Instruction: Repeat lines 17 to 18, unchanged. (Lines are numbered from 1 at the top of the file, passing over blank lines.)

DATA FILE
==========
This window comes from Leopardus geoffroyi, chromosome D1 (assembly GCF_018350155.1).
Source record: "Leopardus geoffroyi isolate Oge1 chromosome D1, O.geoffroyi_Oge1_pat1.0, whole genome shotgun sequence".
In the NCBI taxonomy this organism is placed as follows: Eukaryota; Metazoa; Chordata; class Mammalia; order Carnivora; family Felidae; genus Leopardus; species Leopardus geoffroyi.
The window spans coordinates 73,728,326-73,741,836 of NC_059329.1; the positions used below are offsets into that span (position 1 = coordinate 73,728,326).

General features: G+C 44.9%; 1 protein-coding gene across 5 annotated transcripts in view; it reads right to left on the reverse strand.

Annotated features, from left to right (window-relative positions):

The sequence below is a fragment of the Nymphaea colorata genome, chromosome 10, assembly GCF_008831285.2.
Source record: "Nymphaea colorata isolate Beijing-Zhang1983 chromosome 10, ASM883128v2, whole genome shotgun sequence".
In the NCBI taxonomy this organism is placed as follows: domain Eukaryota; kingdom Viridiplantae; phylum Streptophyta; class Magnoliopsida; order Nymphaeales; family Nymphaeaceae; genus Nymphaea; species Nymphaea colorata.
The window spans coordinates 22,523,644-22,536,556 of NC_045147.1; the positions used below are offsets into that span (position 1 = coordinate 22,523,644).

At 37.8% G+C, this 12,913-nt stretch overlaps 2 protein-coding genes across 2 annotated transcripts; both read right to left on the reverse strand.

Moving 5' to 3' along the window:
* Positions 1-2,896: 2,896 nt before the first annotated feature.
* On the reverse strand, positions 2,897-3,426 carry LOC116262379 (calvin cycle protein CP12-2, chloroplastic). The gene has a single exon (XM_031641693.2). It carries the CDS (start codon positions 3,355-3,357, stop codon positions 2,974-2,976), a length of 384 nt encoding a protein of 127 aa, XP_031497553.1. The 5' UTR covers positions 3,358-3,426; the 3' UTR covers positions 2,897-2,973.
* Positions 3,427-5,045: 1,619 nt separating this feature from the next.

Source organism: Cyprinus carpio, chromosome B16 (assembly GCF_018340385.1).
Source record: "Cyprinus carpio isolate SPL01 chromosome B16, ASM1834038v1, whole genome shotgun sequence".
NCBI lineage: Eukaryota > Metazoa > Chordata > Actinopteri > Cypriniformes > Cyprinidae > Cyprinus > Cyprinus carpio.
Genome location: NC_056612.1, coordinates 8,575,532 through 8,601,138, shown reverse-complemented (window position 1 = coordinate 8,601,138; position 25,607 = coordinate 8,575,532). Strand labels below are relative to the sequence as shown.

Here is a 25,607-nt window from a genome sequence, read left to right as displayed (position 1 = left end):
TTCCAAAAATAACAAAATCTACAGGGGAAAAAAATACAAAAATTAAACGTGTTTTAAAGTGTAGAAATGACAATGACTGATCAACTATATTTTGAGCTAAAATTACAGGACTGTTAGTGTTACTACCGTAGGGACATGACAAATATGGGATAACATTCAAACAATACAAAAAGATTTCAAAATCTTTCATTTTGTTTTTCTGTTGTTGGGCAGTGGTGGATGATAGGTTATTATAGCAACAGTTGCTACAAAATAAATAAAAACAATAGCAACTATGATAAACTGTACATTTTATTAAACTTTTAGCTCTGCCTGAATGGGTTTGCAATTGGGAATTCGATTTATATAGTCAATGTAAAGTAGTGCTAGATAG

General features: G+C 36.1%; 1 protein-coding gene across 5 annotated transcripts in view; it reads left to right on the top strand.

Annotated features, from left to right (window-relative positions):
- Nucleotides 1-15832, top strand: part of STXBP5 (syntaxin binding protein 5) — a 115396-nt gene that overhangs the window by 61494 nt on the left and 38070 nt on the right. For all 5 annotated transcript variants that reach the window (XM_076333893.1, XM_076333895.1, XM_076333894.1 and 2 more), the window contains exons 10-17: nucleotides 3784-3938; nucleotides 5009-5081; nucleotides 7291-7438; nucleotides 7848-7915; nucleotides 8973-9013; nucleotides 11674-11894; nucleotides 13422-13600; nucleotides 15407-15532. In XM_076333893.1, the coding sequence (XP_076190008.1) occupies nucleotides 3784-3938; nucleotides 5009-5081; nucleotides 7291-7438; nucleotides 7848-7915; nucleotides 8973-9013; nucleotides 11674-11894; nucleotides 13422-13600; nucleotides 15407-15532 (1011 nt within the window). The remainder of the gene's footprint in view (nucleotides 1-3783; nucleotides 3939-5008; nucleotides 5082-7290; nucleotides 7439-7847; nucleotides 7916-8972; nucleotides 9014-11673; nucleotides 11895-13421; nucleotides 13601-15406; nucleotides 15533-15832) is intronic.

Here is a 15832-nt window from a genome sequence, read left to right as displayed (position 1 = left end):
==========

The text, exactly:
Source record: "Cyprinus carpio isolate SPL01 chromosome B16, ASM1834038v1, whole genome shotgun sequence".
NCBI lineage: Eukaryota > Metazoa > Chordata > Actinopteri > Cypriniformes > Cyprinidae > Cyprinus > Cyprinus carpio.